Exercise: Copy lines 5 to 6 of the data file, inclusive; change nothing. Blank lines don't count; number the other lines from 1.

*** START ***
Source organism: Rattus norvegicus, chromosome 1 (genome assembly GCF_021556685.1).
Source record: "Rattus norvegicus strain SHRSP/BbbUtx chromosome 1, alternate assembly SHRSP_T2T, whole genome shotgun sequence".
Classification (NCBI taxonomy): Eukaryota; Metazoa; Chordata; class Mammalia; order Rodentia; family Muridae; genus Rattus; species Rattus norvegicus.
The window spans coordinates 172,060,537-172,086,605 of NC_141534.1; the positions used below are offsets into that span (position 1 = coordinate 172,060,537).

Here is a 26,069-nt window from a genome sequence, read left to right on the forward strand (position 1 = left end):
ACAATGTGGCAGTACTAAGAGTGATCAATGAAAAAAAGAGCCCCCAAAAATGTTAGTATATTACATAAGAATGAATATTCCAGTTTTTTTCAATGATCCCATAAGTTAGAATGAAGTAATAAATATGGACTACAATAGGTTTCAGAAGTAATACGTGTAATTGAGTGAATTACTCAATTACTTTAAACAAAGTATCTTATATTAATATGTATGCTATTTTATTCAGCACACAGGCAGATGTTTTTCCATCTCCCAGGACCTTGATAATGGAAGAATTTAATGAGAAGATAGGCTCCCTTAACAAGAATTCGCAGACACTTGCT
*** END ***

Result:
Here is a 26,069-nt window from a genome sequence, read left to right on the forward strand (position 1 = left end):
ACAATGTGGCAGTACTAAGAGTGATCAATGAAAAAAAGAGCCCCCAAAAATGTTAGTATATTACATAAGAATGAATATTCCAGTTTTTTTCAATGATCCCATAAGTTAGAATGAAGTAATAAATATGGACTACAATAGGTTTCAGAAGTAATACGTGTAATTGAGTGAATTACTCAATTACTTTAAACAAAGTATCTTATATTAATATGTATGCTATTTTATTCAGCACACAGGCAGATGTTTTTCCATCTCCCAGGACCTTGATAATGGAAGAATTTAATGAGAAGATAGGCTCCCTTAACAAGAATTCGCAGACACTTGCT